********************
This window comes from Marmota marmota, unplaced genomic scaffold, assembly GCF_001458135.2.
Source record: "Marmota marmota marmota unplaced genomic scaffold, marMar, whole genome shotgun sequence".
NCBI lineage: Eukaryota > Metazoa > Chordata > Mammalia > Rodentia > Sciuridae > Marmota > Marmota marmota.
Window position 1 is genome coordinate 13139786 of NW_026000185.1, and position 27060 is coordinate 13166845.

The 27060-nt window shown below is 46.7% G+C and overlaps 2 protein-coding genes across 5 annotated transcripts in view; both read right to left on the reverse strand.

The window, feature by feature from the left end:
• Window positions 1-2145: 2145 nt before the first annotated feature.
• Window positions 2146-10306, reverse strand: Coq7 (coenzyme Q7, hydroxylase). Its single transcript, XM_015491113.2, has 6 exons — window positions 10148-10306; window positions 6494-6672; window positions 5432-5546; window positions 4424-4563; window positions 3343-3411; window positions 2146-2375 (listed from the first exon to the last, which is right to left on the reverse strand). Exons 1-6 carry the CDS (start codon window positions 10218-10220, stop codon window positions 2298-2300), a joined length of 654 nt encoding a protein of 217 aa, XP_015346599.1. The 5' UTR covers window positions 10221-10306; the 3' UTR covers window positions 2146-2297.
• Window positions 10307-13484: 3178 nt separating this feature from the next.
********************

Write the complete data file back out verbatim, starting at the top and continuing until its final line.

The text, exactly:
This window comes from Marmota marmota, unplaced genomic scaffold, assembly GCF_001458135.2.
Source record: "Marmota marmota marmota unplaced genomic scaffold, marMar, whole genome shotgun sequence".
NCBI lineage: Eukaryota > Metazoa > Chordata > Mammalia > Rodentia > Sciuridae > Marmota > Marmota marmota.
Window position 1 is genome coordinate 13139786 of NW_026000185.1, and position 27060 is coordinate 13166845.

The 27060-nt window shown below is 46.7% G+C and overlaps 2 protein-coding genes across 5 annotated transcripts in view; both read right to left on the reverse strand.

The window, feature by feature from the left end:
• Window positions 1-2145: 2145 nt before the first annotated feature.
• Window positions 2146-10306, reverse strand: Coq7 (coenzyme Q7, hydroxylase). Its single transcript, XM_015491113.2, has 6 exons — window positions 10148-10306; window positions 6494-6672; window positions 5432-5546; window positions 4424-4563; window positions 3343-3411; window positions 2146-2375 (listed from the first exon to the last, which is right to left on the reverse strand). Exons 1-6 carry the CDS (start codon window positions 10218-10220, stop codon window positions 2298-2300), a joined length of 654 nt encoding a protein of 217 aa, XP_015346599.1. The 5' UTR covers window positions 10221-10306; the 3' UTR covers window positions 2146-2297.
• Window positions 10307-13484: 3178 nt separating this feature from the next.